The outgoing President of the EIS, Margaret Smith, has used her final speech as EIS President to call for action to reduce the impact of poverty on young people across Scotland.

Addressing the EIS AGM in Perth, Ms Smith highlighted that schools alone cannot overcome wider societal issues such as poverty but will do all that they can to support young people from all backgrounds in reaching their potential.

In her keynote speech to the AGM, Ms Smith said, "Teaching is a caring profession – we care about the quality of our education system."

"We care about standards of teachers entering the profession. We care about the quality of the lessons we plan and deliver on a daily basis. We care about the outcomes for our learners of all ages."

"We care about the families we work with and the communities in which we work. We care about wee Johnny or Mary coming into school late, hungry and tired, without a pencil, no homework done."

"We care about the attainment gap. We care about poverty and the inequalities of opportunity. Some of these are societal issues which we as a profession are unable to fix but we as a profession are blamed for."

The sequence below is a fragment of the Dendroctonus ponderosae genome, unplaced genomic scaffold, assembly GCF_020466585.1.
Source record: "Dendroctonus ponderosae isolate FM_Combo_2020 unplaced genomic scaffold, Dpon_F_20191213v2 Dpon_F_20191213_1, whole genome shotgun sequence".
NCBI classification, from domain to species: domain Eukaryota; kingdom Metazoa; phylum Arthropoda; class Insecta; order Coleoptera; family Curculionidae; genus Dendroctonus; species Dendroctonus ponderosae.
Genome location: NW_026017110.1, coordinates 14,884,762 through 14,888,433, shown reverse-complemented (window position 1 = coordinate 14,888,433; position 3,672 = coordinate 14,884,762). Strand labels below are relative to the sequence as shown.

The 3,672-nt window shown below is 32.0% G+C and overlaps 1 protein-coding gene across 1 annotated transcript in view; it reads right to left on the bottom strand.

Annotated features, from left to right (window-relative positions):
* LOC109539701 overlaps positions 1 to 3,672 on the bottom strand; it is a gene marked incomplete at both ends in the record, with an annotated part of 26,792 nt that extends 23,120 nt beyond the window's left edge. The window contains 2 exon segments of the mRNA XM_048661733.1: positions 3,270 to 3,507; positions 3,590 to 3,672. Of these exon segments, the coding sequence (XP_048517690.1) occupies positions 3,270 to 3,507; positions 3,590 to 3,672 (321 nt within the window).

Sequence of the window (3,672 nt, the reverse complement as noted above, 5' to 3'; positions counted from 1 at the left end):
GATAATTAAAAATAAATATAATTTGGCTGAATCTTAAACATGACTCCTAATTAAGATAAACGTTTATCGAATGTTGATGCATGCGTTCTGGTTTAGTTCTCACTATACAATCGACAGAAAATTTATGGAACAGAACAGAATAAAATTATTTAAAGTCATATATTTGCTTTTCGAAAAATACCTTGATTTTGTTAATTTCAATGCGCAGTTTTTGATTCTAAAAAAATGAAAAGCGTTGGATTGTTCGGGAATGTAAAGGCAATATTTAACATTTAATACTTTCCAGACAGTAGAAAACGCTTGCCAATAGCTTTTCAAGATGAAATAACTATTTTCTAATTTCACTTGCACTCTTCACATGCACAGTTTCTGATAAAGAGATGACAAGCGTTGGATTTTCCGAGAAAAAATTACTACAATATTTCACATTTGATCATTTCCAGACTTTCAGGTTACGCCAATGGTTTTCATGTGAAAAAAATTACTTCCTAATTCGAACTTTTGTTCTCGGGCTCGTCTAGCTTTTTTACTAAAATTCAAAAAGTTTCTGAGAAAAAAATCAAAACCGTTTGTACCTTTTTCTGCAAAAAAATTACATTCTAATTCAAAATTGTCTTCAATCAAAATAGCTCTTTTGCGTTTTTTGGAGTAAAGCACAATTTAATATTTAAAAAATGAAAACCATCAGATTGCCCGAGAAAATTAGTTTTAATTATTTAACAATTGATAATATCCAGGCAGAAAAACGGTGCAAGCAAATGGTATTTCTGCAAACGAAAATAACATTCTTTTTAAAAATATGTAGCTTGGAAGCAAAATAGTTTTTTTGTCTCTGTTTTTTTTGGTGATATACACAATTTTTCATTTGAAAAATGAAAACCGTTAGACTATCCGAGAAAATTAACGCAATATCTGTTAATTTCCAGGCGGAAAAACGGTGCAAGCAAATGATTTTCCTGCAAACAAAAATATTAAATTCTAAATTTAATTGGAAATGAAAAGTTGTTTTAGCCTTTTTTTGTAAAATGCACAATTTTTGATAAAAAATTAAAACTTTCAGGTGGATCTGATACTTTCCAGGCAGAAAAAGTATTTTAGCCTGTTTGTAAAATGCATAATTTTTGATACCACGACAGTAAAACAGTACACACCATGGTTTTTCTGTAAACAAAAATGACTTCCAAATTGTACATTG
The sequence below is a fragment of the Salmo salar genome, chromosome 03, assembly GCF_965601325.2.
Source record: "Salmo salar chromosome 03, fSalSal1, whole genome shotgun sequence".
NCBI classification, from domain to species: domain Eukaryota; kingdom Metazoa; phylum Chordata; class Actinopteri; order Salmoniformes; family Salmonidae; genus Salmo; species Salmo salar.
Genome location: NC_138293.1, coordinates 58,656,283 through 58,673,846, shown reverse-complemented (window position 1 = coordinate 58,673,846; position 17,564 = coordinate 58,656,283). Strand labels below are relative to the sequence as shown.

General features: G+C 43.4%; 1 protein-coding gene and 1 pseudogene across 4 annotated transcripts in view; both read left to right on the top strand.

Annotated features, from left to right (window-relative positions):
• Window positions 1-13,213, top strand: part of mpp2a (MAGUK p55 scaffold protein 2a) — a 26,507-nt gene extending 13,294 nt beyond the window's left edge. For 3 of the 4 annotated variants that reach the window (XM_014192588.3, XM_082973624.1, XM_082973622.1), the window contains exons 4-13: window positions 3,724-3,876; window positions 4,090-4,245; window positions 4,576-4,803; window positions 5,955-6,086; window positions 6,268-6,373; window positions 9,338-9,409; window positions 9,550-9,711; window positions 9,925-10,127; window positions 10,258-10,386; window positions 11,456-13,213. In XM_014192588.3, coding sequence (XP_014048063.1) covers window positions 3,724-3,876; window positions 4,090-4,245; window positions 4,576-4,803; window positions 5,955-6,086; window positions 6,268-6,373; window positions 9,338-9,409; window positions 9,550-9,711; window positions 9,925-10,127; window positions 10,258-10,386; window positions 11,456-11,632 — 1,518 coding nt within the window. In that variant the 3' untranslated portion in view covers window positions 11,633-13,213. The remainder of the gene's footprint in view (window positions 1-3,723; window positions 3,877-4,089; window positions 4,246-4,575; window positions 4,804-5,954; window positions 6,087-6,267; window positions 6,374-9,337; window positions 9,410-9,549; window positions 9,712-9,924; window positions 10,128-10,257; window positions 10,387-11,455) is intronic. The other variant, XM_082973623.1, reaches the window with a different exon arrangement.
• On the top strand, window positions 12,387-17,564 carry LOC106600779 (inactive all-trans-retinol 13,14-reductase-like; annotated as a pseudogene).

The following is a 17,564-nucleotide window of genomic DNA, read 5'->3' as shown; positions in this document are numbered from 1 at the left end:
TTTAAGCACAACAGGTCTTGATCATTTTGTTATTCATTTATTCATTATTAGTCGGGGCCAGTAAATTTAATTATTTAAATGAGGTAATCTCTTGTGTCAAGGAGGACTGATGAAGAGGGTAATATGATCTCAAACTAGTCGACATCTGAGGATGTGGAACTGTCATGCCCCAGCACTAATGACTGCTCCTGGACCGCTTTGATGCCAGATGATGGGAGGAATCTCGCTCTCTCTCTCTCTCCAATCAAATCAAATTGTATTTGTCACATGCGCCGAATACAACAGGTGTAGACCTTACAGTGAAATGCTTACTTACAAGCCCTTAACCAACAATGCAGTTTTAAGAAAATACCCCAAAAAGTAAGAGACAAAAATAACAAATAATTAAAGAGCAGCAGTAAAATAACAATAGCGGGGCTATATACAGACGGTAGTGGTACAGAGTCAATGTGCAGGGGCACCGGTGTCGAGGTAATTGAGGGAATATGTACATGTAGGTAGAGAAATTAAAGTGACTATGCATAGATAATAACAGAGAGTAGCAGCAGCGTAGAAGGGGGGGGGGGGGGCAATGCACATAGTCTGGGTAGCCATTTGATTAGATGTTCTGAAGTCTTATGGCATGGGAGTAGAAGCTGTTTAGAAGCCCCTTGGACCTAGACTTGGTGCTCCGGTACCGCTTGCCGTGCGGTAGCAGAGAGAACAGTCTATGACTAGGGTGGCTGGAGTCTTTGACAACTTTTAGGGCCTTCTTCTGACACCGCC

Ms Smith added, "The extra (attainment fund) money given to schools is welcome but is it going to close the gaps which exist? Are Standardised Assessments going to close the attainment gap?"

"If the teaching profession were listened to – really listened to and our ideas put into action – investment in Nursery teachers in all Nursery classes, smaller class sizes throughout the school, more teachers and more support for learning assistants would certainly go a long way to help close the attainment gap."

The EIS is holding its 171st Annual General Meeting at Perth Concert Hall this week. The AGM, which runs from Thursday to Saturday, is one of the key events in the Scottish education calendar.

Teachers and lecturers from across Scotland have gathered in Perth to debate policy and to agree the priorities for Scottish education in the year ahead.